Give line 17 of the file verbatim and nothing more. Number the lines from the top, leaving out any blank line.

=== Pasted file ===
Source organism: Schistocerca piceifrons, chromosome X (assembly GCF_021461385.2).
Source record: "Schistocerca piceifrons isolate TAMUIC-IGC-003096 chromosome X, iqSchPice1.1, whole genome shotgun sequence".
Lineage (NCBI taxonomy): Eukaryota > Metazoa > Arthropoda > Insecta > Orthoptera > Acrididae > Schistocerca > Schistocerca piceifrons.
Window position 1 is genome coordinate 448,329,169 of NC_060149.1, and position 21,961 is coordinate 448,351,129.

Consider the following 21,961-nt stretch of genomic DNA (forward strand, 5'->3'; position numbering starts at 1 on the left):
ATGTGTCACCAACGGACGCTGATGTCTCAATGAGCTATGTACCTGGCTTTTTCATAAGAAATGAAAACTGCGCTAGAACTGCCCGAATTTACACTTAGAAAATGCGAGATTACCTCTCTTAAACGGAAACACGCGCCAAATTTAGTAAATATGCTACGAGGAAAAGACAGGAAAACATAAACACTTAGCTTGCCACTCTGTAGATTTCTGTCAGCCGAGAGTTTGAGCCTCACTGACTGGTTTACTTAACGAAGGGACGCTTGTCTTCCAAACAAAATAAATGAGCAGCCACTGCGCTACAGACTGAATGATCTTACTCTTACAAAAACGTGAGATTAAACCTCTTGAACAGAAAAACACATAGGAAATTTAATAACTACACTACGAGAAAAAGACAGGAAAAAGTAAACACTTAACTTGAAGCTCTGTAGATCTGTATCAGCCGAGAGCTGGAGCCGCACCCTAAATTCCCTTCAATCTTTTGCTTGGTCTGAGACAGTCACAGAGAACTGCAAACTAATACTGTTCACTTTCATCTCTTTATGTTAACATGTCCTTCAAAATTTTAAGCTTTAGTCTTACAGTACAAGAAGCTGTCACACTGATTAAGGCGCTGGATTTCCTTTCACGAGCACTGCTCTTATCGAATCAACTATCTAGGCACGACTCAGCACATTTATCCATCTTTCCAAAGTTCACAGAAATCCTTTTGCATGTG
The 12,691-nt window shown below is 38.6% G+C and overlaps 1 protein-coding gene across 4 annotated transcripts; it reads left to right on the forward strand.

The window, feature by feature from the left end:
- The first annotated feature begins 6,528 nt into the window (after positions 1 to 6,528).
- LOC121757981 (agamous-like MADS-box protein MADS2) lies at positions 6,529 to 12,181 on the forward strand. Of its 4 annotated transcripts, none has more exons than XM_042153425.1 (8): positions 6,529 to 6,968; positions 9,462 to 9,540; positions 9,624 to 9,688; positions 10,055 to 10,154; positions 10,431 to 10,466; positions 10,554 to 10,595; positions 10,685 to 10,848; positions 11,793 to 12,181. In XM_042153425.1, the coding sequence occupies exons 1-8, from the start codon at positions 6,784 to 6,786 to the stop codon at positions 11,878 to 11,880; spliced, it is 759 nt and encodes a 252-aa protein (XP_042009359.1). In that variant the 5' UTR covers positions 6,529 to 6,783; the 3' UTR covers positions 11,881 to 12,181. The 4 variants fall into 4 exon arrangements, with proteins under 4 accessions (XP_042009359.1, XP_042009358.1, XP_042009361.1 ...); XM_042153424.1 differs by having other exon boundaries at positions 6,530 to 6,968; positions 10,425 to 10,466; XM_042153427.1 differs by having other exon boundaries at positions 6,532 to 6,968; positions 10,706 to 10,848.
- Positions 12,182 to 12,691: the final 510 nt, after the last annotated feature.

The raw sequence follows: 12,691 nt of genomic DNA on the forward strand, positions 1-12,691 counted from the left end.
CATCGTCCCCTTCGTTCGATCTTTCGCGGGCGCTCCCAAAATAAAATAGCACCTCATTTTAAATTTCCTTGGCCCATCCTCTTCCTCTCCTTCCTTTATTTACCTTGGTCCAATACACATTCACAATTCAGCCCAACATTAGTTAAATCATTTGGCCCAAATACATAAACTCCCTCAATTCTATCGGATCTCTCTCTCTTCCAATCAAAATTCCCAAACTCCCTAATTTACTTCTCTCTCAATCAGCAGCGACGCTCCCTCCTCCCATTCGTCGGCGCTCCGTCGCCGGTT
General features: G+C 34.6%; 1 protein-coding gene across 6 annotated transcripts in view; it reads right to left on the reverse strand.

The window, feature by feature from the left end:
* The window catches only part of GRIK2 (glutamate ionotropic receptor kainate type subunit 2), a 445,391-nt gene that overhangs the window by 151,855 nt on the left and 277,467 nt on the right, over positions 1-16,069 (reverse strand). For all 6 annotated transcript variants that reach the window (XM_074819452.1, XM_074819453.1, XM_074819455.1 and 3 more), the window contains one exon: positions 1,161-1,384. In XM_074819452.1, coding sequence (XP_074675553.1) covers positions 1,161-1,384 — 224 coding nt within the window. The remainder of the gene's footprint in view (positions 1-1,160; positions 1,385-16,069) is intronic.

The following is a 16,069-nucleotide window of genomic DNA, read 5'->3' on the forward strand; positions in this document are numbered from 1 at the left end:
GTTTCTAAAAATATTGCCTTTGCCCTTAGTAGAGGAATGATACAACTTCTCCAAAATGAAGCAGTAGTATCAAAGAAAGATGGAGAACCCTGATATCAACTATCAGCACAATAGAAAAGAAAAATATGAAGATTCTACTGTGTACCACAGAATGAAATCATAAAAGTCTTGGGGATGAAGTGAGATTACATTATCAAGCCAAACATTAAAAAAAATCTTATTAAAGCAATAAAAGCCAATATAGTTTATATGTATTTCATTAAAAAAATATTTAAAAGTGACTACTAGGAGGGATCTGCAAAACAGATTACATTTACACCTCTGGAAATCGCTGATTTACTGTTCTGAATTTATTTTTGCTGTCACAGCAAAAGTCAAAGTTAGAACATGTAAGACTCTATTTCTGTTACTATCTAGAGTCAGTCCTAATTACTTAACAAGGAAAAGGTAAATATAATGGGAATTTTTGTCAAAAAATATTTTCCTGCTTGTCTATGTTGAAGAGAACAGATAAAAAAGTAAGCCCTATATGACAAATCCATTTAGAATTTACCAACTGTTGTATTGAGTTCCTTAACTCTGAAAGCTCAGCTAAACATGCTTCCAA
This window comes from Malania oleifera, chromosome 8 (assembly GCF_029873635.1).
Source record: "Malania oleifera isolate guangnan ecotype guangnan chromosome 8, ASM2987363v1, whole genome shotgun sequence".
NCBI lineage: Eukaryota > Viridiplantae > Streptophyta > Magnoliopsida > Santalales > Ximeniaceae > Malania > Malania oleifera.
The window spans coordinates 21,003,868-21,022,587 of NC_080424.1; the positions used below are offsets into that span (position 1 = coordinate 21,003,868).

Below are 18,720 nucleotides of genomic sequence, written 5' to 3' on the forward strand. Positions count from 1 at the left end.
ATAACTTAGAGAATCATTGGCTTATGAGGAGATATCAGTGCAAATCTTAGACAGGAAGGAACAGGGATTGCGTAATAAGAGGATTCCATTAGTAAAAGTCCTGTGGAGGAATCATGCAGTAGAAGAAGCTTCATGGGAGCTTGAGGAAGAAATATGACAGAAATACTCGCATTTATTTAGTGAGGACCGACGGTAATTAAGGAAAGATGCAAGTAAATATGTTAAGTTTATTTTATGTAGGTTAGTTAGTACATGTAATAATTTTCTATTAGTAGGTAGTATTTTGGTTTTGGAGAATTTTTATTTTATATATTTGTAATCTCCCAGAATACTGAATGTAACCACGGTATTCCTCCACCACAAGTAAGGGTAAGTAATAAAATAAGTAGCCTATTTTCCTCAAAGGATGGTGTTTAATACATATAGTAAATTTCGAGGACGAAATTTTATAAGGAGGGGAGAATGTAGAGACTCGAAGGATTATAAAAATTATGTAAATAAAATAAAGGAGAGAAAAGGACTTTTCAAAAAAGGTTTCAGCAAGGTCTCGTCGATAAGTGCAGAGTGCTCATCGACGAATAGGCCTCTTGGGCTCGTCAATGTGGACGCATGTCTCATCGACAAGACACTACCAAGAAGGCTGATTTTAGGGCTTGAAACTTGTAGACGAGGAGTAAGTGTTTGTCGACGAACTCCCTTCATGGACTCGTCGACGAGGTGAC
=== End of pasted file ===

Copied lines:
The following is a 16,069-nucleotide window of genomic DNA, read 5'->3' on the forward strand; positions in this document are numbered from 1 at the left end: